Philippines Environment and Natural Resources Secretary Gina Lopez announced on February 14 that 75 mineral production sharing agreements (MPSA) for mining sites that are within watershed areas face cancellation.
Lopez said show cause orders have been issued to mining companies to allow them to explain why their MPSAs should not be canceled for threatening watersheds. MPSA holders have seven days to reply, she added.
On February 2, Lopez ordered the closure of 23 mining operations found to have committed environmental violations during the industry-wide audit conducted by the Department of Environment and Natural Resources (DENR). Fifteen of these mines are operating within watershed areas.
Of the 75 MPSAs issued show cause orders, 27 are in Luzon, 11 in Visayas and 37 in Mindanao.
Lopez said her decision is backed by the provisions of the Philippine Mining Act of 1995, which gives the DENR the power to regulate and make decisions pertaining to watersheds.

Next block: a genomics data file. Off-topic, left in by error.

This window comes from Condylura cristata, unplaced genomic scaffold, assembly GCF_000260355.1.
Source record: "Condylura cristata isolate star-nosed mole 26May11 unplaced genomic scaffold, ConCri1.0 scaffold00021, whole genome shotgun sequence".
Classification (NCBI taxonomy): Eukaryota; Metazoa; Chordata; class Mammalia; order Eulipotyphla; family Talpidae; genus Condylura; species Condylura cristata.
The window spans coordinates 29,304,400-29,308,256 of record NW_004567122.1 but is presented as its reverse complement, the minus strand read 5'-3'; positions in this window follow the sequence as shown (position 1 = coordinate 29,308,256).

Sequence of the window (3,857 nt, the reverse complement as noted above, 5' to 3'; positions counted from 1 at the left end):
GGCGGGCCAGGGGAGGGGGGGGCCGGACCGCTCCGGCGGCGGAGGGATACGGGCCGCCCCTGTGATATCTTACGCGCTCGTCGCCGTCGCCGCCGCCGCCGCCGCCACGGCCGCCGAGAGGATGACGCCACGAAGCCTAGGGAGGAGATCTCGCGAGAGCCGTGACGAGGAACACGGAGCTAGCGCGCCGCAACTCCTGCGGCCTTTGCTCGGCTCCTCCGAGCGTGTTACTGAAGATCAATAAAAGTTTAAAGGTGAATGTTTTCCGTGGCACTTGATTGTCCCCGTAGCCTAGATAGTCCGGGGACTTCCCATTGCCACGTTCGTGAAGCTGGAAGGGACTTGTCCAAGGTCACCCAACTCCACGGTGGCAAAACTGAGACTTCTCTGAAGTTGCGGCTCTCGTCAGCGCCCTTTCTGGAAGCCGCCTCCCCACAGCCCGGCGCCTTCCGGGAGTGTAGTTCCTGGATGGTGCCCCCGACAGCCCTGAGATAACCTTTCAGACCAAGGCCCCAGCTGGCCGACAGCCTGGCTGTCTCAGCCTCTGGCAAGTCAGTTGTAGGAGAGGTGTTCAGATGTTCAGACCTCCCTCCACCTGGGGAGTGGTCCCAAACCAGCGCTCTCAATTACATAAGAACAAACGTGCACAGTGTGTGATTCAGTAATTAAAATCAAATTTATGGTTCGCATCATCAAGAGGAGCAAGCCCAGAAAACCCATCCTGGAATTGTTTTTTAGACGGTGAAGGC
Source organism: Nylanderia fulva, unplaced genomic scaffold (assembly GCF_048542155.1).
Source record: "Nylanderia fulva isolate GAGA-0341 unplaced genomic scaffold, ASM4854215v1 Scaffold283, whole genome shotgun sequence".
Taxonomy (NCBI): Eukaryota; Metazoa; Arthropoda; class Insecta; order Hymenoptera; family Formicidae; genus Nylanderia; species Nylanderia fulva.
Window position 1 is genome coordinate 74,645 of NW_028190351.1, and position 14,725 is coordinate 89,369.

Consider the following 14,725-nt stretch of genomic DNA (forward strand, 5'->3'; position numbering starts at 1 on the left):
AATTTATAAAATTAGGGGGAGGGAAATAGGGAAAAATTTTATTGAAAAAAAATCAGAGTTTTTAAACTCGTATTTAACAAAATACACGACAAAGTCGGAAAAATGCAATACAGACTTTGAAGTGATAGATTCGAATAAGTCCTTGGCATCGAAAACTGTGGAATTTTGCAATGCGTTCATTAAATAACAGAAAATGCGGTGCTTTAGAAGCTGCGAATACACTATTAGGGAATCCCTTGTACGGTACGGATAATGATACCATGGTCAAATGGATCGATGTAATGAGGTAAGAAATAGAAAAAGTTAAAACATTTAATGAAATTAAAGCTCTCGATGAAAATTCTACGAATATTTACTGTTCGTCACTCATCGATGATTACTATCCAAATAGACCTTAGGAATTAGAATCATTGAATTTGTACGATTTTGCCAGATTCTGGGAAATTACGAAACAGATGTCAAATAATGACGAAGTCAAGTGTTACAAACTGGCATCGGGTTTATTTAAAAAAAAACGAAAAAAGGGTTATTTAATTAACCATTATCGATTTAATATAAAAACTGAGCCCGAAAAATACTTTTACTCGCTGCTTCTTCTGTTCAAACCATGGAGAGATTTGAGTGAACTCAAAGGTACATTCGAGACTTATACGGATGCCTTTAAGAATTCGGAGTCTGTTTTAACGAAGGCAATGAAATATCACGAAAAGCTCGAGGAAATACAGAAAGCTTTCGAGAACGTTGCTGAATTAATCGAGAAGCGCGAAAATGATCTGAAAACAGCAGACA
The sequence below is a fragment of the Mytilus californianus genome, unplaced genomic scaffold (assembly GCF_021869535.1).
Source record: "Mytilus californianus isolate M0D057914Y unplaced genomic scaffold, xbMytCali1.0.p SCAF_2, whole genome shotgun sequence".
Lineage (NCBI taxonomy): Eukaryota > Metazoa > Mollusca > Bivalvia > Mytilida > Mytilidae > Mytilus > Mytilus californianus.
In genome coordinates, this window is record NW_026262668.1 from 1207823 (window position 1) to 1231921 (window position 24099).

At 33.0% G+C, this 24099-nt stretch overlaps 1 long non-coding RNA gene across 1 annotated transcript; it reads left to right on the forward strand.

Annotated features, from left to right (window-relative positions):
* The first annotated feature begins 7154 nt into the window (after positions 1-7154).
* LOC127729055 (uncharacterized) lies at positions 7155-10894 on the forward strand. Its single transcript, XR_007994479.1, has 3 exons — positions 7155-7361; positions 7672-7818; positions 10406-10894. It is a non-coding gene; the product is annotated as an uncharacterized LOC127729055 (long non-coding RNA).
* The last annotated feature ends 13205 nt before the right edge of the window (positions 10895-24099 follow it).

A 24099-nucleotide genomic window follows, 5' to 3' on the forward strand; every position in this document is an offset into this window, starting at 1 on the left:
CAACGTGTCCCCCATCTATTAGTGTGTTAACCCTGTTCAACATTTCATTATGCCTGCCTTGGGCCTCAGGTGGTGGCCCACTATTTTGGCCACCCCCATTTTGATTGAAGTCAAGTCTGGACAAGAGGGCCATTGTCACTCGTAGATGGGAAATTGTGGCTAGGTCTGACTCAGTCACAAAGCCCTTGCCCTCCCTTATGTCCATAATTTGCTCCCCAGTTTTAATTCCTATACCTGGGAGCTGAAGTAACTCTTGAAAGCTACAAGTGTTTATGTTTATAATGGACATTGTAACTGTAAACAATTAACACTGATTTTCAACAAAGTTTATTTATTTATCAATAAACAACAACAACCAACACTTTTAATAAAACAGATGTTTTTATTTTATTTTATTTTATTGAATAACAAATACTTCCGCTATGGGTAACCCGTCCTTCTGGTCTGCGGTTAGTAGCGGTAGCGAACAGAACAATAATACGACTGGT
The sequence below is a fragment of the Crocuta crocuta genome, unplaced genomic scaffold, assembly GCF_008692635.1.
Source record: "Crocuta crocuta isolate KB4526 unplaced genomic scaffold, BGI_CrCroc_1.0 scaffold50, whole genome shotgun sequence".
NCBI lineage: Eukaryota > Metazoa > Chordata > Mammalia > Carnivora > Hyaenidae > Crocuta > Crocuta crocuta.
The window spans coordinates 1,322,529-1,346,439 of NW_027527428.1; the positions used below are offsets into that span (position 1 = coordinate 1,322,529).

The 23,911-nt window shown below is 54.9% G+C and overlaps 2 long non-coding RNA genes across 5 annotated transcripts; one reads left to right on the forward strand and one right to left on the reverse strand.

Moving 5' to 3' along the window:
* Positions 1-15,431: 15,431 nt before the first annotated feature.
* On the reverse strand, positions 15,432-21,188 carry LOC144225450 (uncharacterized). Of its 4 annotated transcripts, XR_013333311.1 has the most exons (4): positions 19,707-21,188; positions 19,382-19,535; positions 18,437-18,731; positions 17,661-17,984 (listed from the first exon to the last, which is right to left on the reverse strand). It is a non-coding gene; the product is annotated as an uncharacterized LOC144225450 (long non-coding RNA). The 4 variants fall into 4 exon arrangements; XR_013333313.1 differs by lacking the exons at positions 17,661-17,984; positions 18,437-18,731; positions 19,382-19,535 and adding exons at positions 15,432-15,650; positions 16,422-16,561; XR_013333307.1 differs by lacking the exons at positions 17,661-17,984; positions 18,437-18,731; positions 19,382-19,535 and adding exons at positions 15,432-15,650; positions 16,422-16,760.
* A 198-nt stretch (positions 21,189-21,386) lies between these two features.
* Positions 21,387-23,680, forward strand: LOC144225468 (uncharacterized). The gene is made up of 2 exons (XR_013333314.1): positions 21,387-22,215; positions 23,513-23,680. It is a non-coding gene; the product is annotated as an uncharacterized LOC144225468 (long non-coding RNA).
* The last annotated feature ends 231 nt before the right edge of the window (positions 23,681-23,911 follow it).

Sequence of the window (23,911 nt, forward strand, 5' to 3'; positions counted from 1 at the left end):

“This is to show you that whatever dictum I make on watersheds, this is in fact protected by the Mining Act of 1995, which says that we must enhance national growth in a way that effectively safeguards the environment and protects the right of the affected communities,” Lopez explained.
Citing studies by scientists, Lopez said that rehabilitating mined out areas in watersheds to near its original state is almost impossible, thus placing watersheds in danger and the water in the area at risk. She insisted that there should be no mining in watershed areas.
An MPSA is an agreement between the government and a contractor, which grants them an exclusive right to conduct mining operations within the contract area. In return, the government is given a share in the production of the contractor. The MPSA has a term of 25 years and may be renewed for another term not exceeding 25 years.
During the mining audit that was performed last year, entry and exit conferences were conducted to discuss the methodology, procedure and the result of the audit, Lopez said. Companies were also given seven days to respond to the results of the audit, providing a leeway for them to clear the issues that were raised.
“From their responses, a further review was conducted by a technical review committee for five months before releasing the results, ensuring that we followed the process meticulously,” Lopez said.